Wednesday, 6 August 2014

An anti-climax 2 years in the making

..or is it a sign of things to come? The whole Lucid dreaming thing grabbed me late in 2012 and refused to let go. For months and months instead of rolling over and going back to sleep I forced myself from my pit and scribbled the night-time hours away pouring the contents of my subconscious images into a pile of ever-expanding loose-leaf sheets of A4. Painfully detailed descriptions of sights, smells, sounds and emotions have been at first handwritten and then earlier this year digitised in the form of an online folder full of searchable dreams.

The aim was to one day be not only aware that I was dreaming but to be able to control it while it was still happening. I was skeptical at first, thinking 'surely that can't be possible' - isn't the art of dreaming akin to watching a pre-recorded video of the previous day's events? Isn't it your brain processing and sorting out memories from various incidents in your past and deciding what to keep and what to forget?

Be as it may, the day finally arrived in late July when I just happened to be being chased by zombies (I gave up watching the Walking Dead several months ago when they just wouldn't leave that blasted farm - "Get on with it already!"). The part of me that sees logic and reason in things kicked in and I suddenly stopped and said to myself "Hold on, there's no such things as zombies, this scene is make-believe.

You sir, are dreaming".

After the initial excitement from realising my goal had finally been reached I was left with the feeling that you get when you finally get to the end of a really good long book that you've been looking forward to finishing, but now you have nothing to read and the story is over. The lack of imagination on my part left me standing in a room scratching my head and wondering what the hell to do. "The world's your oyster" I was thinking, "You can do anything you want, so what's it to be?". The answer was a shrug of the shoulders and mild disappointment as I couldn't think of anything.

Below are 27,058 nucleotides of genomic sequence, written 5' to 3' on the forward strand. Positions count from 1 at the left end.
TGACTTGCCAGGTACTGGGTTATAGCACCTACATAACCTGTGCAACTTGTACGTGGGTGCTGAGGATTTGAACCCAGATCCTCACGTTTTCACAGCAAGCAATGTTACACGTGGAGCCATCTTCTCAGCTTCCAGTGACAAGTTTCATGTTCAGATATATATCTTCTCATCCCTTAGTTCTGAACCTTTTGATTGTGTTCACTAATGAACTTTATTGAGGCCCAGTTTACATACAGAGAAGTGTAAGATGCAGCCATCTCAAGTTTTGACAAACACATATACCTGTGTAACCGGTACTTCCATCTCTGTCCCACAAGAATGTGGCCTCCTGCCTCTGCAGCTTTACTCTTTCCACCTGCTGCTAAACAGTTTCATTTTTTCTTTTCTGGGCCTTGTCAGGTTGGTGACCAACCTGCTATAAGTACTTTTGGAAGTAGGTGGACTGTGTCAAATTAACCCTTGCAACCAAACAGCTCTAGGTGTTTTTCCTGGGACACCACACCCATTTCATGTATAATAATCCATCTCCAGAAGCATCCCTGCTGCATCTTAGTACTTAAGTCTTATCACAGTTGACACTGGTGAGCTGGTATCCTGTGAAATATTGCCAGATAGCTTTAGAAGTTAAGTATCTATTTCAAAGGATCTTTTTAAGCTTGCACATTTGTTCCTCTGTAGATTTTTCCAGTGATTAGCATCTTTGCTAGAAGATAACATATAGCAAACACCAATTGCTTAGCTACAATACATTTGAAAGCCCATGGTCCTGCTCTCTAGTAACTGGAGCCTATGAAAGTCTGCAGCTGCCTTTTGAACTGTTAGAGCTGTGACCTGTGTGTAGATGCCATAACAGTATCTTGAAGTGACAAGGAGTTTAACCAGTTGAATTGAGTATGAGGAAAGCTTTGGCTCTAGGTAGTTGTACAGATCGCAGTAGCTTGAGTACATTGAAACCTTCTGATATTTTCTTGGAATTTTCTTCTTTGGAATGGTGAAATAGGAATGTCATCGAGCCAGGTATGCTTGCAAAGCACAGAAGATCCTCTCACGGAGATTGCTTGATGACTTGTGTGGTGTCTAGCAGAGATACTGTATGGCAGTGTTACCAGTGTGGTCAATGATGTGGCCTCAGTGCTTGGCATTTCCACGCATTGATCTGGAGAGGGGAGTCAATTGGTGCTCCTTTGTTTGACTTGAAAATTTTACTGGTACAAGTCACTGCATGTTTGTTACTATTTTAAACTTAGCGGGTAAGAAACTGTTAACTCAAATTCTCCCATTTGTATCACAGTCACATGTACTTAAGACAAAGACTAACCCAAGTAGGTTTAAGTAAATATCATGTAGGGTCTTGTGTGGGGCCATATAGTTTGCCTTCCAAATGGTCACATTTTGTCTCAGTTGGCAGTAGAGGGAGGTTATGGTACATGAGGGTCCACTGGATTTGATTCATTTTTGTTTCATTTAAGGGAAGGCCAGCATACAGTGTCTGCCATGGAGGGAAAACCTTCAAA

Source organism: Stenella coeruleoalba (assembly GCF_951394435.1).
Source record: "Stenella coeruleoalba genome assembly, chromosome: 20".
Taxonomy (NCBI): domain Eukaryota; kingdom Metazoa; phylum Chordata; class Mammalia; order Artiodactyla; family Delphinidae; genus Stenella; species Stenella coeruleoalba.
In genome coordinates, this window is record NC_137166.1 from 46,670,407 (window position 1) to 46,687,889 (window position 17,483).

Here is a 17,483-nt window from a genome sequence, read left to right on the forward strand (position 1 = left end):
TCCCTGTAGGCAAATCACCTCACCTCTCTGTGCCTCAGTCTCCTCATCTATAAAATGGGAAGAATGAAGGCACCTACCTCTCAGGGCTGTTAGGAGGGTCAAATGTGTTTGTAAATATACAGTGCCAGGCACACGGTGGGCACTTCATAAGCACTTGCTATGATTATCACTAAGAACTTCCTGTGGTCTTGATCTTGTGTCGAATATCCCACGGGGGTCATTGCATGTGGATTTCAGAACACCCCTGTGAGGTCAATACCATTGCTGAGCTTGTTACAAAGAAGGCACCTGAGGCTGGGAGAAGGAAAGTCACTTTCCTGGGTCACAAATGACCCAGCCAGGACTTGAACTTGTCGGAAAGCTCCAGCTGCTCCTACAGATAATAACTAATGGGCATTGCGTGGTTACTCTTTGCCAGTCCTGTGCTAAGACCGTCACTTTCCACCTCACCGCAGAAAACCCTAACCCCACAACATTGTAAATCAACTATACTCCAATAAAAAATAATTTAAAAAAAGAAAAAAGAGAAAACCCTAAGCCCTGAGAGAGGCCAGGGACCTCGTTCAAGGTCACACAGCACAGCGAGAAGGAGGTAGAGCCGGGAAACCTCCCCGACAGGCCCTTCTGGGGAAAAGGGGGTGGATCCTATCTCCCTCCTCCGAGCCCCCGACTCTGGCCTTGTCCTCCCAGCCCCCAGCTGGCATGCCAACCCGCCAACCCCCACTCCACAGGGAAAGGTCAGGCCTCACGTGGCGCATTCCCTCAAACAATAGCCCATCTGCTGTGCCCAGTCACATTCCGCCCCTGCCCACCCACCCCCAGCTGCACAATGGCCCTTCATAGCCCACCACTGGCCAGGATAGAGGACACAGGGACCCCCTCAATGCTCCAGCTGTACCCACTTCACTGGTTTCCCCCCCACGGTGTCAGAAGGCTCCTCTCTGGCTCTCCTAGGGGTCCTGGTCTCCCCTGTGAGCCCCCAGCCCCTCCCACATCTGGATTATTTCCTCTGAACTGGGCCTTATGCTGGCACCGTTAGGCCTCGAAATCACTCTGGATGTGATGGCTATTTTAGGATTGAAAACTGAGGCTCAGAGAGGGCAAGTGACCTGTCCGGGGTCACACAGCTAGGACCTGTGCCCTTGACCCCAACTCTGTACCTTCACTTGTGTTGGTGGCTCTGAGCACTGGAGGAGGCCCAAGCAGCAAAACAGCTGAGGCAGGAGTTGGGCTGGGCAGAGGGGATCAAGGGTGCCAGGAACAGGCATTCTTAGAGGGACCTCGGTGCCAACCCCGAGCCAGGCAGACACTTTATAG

In the end I did think of something that would be impossible to do in a few seconds when I woke up and joined real life, and as I just happened to be stood by a 10th floor window I thought the greatest thing to do would be to jump out of it. I've had dreams of flying before but of course this one was different as it was my own decision to become airborne, not as the result of some 'pre-arranged video recording'. The feeling was exhilarating as I soared through the air but unfortunately it was over just as quick as it had begun. I was awake and already putting pen to paper.

A few days later I had another realisation that I was, in fact, asleep in my bed rather than standing at a Formula 1 circuit with my Dad. I couldn't think of anything to do this time either so I asked my Dad and he suggested I fix his broken television with my mind. There weren't any other ideas on the table at the time so Hey Presto, with a blink of my eyes and the click of my fingers I fixed my father's TV.

You're welcome, Dad. Glad to have been of service after 2 years of training.

Of course I shall continue to document things and hopefully develop to the stage where I can actually think of something interesting to do, albeit simple tasks. It was in fact pointed out to me by a colleague when I mentioned the second occurrence that "...you were at a Formula 1 race circuit and you couldn't think of anything out of the ordinary to do? With multi-million-dollar cars flying past you at high speed and there being only 24 people in the world at any one time who can drive them, you were stuck for ideas?"

It's funny how the mind works really, isn't it?

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